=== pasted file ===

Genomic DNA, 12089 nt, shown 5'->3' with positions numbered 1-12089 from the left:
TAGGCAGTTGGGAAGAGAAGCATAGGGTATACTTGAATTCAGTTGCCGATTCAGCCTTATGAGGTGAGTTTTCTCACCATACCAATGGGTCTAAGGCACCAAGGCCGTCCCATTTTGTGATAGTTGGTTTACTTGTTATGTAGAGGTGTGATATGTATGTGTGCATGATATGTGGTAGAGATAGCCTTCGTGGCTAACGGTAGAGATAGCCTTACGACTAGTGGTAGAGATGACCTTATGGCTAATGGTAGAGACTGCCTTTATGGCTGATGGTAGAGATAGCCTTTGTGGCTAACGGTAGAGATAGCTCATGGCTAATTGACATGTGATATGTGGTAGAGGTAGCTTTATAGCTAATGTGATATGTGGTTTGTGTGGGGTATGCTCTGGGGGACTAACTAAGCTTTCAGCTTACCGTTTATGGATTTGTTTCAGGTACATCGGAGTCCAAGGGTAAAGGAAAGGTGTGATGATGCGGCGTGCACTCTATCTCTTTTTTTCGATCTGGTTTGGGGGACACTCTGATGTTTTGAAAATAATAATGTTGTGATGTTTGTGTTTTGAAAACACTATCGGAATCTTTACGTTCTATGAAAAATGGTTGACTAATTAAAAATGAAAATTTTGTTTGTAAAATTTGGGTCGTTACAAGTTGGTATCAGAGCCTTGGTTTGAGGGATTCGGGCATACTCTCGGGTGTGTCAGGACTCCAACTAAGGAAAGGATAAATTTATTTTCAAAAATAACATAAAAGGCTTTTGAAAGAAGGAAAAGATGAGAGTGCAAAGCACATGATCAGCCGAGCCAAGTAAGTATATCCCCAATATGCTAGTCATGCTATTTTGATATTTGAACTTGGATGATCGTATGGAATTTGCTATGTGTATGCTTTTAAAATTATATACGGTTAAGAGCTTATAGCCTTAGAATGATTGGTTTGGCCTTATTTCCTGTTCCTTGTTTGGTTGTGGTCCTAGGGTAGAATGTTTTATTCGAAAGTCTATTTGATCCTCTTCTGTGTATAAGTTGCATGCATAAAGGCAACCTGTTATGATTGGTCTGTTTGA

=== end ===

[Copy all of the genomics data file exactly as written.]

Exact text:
Genomic DNA, 12089 nt, shown 5'->3' with positions numbered 1-12089 from the left:
TAGGCAGTTGGGAAGAGAAGCATAGGGTATACTTGAATTCAGTTGCCGATTCAGCCTTATGAGGTGAGTTTTCTCACCATACCAATGGGTCTAAGGCACCAAGGCCGTCCCATTTTGTGATAGTTGGTTTACTTGTTATGTAGAGGTGTGATATGTATGTGTGCATGATATGTGGTAGAGATAGCCTTCGTGGCTAACGGTAGAGATAGCCTTACGACTAGTGGTAGAGATGACCTTATGGCTAATGGTAGAGACTGCCTTTATGGCTGATGGTAGAGATAGCCTTTGTGGCTAACGGTAGAGATAGCTCATGGCTAATTGACATGTGATATGTGGTAGAGGTAGCTTTATAGCTAATGTGATATGTGGTTTGTGTGGGGTATGCTCTGGGGGACTAACTAAGCTTTCAGCTTACCGTTTATGGATTTGTTTCAGGTACATCGGAGTCCAAGGGTAAAGGAAAGGTGTGATGATGCGGCGTGCACTCTATCTCTTTTTTTCGATCTGGTTTGGGGGACACTCTGATGTTTTGAAAATAATAATGTTGTGATGTTTGTGTTTTGAAAACACTATCGGAATCTTTACGTTCTATGAAAAATGGTTGACTAATTAAAAATGAAAATTTTGTTTGTAAAATTTGGGTCGTTACAAGTTGGTATCAGAGCCTTGGTTTGAGGGATTCGGGCATACTCTCGGGTGTGTCAGGACTCCAACTAAGGAAAGGATAAATTTATTTTCAAAAATAACATAAAAGGCTTTTGAAAGAAGGAAAAGATGAGAGTGCAAAGCACATGATCAGCCGAGCCAAGTAAGTATATCCCCAATATGCTAGTCATGCTATTTTGATATTTGAACTTGGATGATCGTATGGAATTTGCTATGTGTATGCTTTTAAAATTATATACGGTTAAGAGCTTATAGCCTTAGAATGATTGGTTTGGCCTTATTTCCTGTTCCTTGTTTGGTTGTGGTCCTAGGGTAGAATGTTTTATTCGAAAGTCTATTTGATCCTCTTCTGTGTATAAGTTGCATGCATAAAGGCAACCTGTTATGATTGGTCTGTTTGA